Every blood-and-thunder history of the Younger brothers declares that Frank and Jesse James were the two members of the band that entered Northfield who escaped arrest or death.
They were not, however. One of those two men was killed afterward in Arizona and the other died from fever some years afterward.
There were reasons why the James and the Younger brothers could not take part in any such project as that at Northfield.
Frank James and I came together as soldiers some little time before the Lawrence raid. He was a good soldier, and while he never was higher than a private the distinctions between the officers and the men were not as finely drawn in Quantrell’s command as they are nowadays in military life. As far back as 1862, Frank James and I formed a friendship, which has existed to this day.
Jesse James I never met, as I have already related, until the early summer of 1866. The fact that all of us were liable to the visits of posses when least expected gave us one interest in common, the only one we ever did have, although we were thrown together more or less through my friendship with Frank James.
The beginning of my trouble with Jesse came in 1872, when George W. Shepherd returned to Lee’s Summit after serving a term in prison in Kentucky for the bank robbery at Russellville in 1868.
Jesse had told me that Shepherd was gunning for me, and accordingly one night, when Shepherd came late to the home of Silas Hudspeth, where I was, I was prepared for trouble, as in fact, I always was anyway.
When Shepherd called, Hudspeth shut the door again, and told me who was outside. I said “let him in,” and stepping to the door with my pistol in my hand, I said:
“Shepherd, I am in here; you’re not afraid, are you?”
“That’s all right,” he answered. “Of course I’m not afraid.” The three of us talked till bedtime, when Hudspeth told us to occupy the same bed. I climbed in behind, and as was my custom, took my pistol to bed with me. Shepherd says he did not sleep a wink that night, but I did. At breakfast next morning, I said:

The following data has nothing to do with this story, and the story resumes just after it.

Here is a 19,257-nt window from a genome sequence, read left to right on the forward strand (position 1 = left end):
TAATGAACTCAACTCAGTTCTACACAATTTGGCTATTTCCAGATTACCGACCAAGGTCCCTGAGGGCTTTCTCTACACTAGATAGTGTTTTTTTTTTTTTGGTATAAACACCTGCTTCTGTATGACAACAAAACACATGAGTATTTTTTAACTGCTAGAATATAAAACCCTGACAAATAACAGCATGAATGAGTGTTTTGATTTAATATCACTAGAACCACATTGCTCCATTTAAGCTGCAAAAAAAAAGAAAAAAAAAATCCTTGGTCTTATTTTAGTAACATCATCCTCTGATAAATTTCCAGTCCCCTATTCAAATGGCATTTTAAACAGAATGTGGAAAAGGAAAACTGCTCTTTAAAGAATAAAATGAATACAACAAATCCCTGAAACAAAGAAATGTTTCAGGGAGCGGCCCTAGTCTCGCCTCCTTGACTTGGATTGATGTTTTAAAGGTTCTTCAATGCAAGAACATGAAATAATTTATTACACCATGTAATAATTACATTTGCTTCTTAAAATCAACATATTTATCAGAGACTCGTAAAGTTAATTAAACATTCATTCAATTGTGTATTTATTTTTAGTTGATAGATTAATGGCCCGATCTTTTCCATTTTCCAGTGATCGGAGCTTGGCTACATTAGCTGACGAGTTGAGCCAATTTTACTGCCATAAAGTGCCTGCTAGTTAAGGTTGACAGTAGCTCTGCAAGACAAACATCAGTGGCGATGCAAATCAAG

“I heard yesterday that you intended to kill me on sight; have you lost your nerve?”
“Who told you that, Cole?” he answered.
“I met Jess yesterday and he told me that you sent that message to me by him.”
Soon after I met Jesse James, and but for the interference of friends we would have shot it out then and there.
My feeling toward Jesse became more bitter in the latter part of that year, when after the gate robbery at the Kansas City fair, he wrote a letter to the Times of that city declaring that he and I had been accused of the robbery, but that he could prove an alibi. So far as I know that is the first time my name was ever mentioned in connection with the Kansas City robbery.
In 1874, when Detective Whicher was killed on a trip to arrest Frank and Jesse James, I was angered to think that Jesse and his friends had brought Whicher from Kearney to the south side of the river, which I then believed was done to throw suspicion on the boys in Jackson county, of whom, perhaps, I would be most likely to get the credit. I have since learned, however, from the men who did kill Whicher, that Jesse did not kill him, but had believed his story and had been inclined to welcome him as a fellow wanderer. Whicher declared that he had murdered his wife and children in the East and he was seeking a refuge from the officers of the law. But Jesse’s comrades were skeptical, and when they found on Whicher a pistol bearing Pinkerton’s mark, they started with him for Kansas City intending to leave him dead in the street there. Shortly after they crossed to the Independence side of the river, the sound of a wagon on the frozen ground impelled them to finish the job where they were, as it was almost daybreak and they did not want to be seen with their captive.
But Jesse and I were not on friendly terms at any time after the Shepherd affair, and never were associated in any enterprises.